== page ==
Tuesday 3 August 2021 2:00 pm

Debate: Should London businesses be hiring from across the world to work remotely?

As the capital gradually returns to the office, businesses are grappling with a new challenge in hiring. Many have become accustomed to remote working over the last year and are keen to access the most talented people from across the world in order to fill vacancies. Is it the right way forward? Callum Adamson and Geoff Smith, take a side.

Callum Adamson, CEO and Co-founder, Distributed says YES:

London will always have global appeal as a premier commercial hub, because of its people, proximity to world-class universities and status as a financial powerhouse. However, the acceleration in remote working has led to a move away from traditional urban centres that means businesses must look beyond a 20-mile commuter radius for employees.

Equally, a world built on technology – an industry that London aspires to lead – also needs specialists to do said building. It’s not as simple as “upskilling” people in these roles – this takes years of dedication to become professionally capable. We have to look elsewhere – whether hiring freelancers, digital nomads or permanent workers to compile the best team for the job.

In this context, London businesses will have no choice but to lean on a global talent pool to meet demand, or risk not having sufficient skilled workers to sustain the city’s growth. To be globally competitive, they will need to access new talent wherever they are, rather than fight over those based here already. A city with an international mindset like London should approach talent recruitment in the same way.

Geoff Smith, CEO of Grayce says NO:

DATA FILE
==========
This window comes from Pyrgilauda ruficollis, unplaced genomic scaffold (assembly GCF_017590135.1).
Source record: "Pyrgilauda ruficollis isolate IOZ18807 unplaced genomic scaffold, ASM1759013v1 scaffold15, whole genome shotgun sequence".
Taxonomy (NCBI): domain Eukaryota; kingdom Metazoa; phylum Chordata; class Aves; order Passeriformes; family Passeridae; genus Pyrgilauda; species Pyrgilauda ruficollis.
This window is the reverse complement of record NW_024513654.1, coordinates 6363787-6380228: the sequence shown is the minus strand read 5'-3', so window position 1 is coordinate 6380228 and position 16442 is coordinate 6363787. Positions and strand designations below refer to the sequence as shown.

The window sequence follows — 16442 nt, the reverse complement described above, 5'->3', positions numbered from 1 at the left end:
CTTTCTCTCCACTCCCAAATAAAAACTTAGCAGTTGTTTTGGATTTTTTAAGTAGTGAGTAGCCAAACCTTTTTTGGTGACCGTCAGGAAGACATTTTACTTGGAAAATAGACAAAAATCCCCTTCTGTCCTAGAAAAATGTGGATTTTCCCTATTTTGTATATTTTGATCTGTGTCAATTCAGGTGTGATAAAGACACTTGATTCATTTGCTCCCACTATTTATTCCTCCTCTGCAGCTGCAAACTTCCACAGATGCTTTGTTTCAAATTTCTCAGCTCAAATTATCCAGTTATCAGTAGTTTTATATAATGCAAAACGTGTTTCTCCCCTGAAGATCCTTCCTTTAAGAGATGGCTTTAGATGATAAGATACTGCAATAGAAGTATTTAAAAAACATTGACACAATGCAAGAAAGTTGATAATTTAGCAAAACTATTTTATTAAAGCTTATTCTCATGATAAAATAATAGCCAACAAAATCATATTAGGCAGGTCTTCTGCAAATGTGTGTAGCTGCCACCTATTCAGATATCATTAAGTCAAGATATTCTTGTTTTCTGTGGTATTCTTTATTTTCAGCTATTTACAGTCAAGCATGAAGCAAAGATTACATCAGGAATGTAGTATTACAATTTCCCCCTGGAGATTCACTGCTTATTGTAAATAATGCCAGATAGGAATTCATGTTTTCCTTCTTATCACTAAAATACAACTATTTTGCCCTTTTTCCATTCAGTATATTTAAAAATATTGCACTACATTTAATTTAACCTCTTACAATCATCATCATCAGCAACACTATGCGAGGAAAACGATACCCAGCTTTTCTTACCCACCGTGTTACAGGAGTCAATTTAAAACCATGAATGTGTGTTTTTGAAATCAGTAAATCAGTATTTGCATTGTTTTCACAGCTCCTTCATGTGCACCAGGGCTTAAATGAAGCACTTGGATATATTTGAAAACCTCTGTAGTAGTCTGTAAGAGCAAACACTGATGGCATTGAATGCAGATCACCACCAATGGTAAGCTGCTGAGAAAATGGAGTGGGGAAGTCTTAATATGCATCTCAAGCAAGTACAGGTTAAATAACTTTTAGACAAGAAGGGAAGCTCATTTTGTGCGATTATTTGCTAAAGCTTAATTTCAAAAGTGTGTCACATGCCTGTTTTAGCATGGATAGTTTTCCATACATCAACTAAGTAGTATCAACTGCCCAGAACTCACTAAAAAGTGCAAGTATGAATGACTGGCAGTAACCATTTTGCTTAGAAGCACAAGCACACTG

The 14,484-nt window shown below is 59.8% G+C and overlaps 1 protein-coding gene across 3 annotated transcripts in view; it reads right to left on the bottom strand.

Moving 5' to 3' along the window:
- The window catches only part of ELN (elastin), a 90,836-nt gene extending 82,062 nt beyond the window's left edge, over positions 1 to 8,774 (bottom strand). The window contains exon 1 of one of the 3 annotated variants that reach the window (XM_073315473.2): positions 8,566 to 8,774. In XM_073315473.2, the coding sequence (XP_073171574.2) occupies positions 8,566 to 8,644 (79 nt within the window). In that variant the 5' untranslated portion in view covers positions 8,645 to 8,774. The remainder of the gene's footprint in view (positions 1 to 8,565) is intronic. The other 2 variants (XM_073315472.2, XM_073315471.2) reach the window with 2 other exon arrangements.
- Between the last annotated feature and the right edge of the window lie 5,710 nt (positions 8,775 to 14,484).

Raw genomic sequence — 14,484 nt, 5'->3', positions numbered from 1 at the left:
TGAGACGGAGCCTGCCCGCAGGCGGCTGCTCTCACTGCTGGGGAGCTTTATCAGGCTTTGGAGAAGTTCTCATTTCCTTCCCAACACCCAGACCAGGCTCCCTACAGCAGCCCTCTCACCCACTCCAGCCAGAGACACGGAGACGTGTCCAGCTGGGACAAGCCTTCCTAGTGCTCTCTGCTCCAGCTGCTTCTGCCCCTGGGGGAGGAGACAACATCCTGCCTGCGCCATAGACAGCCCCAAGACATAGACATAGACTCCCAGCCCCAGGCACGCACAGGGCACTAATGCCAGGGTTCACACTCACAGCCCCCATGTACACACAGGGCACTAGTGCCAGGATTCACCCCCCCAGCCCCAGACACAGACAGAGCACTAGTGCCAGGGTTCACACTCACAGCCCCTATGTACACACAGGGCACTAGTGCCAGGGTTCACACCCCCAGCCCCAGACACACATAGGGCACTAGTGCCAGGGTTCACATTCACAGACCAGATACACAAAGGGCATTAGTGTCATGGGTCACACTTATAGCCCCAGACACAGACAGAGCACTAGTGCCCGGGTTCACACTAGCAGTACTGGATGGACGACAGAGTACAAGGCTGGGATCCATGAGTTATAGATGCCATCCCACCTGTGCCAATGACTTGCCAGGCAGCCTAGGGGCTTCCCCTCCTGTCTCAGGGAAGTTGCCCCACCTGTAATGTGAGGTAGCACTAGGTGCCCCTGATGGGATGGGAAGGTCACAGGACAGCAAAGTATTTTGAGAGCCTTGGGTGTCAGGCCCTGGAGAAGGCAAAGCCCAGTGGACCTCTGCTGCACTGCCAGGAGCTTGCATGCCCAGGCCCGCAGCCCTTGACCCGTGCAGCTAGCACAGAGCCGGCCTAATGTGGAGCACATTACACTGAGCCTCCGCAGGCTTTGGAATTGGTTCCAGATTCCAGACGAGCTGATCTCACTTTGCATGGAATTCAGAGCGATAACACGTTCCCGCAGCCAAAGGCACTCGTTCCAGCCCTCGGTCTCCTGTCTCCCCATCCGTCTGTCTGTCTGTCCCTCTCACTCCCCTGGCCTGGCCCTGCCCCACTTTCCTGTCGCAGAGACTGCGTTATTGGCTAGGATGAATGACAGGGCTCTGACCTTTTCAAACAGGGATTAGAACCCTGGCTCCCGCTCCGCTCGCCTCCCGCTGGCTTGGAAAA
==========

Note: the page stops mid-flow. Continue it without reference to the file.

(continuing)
We are facing a critical skills shortage, particularly in our capital where so many large (but also smaller) organisations are headquartered. This is specifically a digital skills shortage, to which we need to find a solution urgently. Hiring from abroad to work remotely, which has only recently been normalised by the pandemic, is by not the answer to this skills crisis. While international talent can be hugely beneficial to a workforce, there is a pool of young talent at our disposal right here and now that can – and should – be tapped up.

Many young graduates are struggling in the jobs market, and we owe it to them, and our future success, to help them learn on the job. They are willing, eager and hungry to acquire new skills to ensure that London remains the business capital of the world. Now is the time for young grads in the UK hoping to kickstart their careers to be given a chance, and we know that the UK can close the digital skills gap with the emerging young talent that we have at our disposal.

City A.M.'s opinion pages are a place for thought-provoking views and debate. These views are not necessarily shared by City A.M.

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